Profs. Chen and Hillman Selected to Join NAE Symposium

Xi Chen, associate professor of earth and environmental engineering, and Elizabeth Hillman, associate professor of biomedical engineering and radiology, are among 78 of the brightest young engineers in the U.S. selected to participate in the National Academy of Engineering's (NAE) 18th annual U.S. Frontiers of Engineering symposium in September. The participants, who were nominated by fellow engineers or organizations and chosen from approximately 300 applicants, are ages 30 to 45 from industry, academia, and government and are performing exceptional engineering research and technical work in a variety of disciplines.
 
“Our nation’s health, quality of life, and security will depend on the engineering achievements of the 21st century,” said NAE President Charles M. Vest. “The Frontiers of Engineering program gives young engineering pioneers the opportunity to collaborate and share approaches across fields. We believe those interactions will generate new ideas for improving the future.”
 
Chen works with nanoporous materials, including nanoporous carbon, silica, and zeolite, that are readily available and low-cost, to convert ambient thermal or mechanical energy to electricity. The ultra-large specific pore surface area provides an ideal platform for energy conversion that yields unprecedented performance. He is also exploring how mechanics shapes the morphology of various natural and biological systems, including various fruits, vegetables, animals, cells, tissues, etc. In recent years Chen has received several young investigator awards, including the 2012 ASME (American Society of Mechanical Engineers) Thomas Hughes Award, the 2011 SES (Society of Engineering Science) Young Investigator Medal, the 2010 ASME Sia Nemat-Nasser Award, and a 2007 Presidential Early Career Award for Scientists and Engineers.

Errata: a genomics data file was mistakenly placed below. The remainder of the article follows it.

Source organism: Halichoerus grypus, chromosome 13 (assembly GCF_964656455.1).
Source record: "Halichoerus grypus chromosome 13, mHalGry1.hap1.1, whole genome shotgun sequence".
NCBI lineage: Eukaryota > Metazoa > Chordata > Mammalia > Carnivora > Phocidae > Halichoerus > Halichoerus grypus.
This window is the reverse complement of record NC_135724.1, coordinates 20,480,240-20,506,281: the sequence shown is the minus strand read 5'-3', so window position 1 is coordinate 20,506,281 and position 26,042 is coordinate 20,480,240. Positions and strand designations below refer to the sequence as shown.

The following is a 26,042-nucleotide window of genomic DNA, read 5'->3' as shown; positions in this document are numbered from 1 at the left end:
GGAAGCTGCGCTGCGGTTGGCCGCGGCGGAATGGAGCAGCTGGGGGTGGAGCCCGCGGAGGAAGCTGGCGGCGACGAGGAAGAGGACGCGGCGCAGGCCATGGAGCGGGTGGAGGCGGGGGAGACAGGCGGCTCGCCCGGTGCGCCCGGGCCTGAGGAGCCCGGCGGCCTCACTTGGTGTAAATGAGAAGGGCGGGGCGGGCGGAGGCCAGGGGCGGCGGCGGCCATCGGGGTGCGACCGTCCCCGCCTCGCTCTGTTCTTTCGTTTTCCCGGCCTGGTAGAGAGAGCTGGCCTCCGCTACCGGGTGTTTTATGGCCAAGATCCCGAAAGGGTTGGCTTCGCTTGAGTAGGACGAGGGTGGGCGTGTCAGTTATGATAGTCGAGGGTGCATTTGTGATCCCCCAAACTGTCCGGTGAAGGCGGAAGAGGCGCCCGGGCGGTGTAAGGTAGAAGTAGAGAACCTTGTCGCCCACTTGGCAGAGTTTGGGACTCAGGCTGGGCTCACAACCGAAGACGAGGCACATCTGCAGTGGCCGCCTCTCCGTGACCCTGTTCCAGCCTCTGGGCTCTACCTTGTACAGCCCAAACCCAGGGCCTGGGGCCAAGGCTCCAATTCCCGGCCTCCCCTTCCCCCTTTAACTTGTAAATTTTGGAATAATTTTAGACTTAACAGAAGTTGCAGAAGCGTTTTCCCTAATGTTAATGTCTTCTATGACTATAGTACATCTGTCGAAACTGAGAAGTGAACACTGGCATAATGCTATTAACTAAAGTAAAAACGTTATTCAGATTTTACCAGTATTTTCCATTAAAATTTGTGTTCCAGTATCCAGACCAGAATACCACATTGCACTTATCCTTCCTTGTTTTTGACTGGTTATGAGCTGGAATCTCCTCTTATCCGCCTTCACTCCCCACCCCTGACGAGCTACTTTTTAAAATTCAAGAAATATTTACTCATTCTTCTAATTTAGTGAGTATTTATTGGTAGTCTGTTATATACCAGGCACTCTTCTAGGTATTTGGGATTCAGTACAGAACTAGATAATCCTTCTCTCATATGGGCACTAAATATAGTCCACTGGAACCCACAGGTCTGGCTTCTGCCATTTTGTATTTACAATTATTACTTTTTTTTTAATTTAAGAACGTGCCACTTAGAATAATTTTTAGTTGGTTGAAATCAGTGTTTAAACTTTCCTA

Hillman’s research is focused on the development of in vivo optical imaging and microscopy techniques. Her innovative approaches combine dynamic and spectroscopic acquisition and analysis tools that capture the unique properties of optical contrast in living tissues. She primarily applies these techniques to investigate the origins of blood flow modulations in the living brain. In other work, she developed a technique called Dynamic Contrast Enhanced (DyCE) small animal imaging, which has been commercialized and widely adopted for studies of cancer pathogenesis, pharmaceutical and contrast agent development. She was awarded the 2011 Adolph Lomb Medal by the Optical Society of America (OSA) and, in 2010, a National Science Foundation CAREER Award.
 
The NAE symposium will be held September 13 to 15 at the General Motors Technical Center in Warren, Michigan, and will examine serious games, vehicle electrification, climate engineering, and engineering materials for the biological interface. Biomedical Engineering Associate Professor Helen Lu is one of 15 speakers featured at the event.
 
The NAE is part of the National Academies (along with the National Academy of Sciences, the Institute of Medicine, and the National Research Council), an independent, nonprofit organization chartered by Congress to provide objective analysis and advice to the nation on matters of science and technology.
—By Holly Evarts


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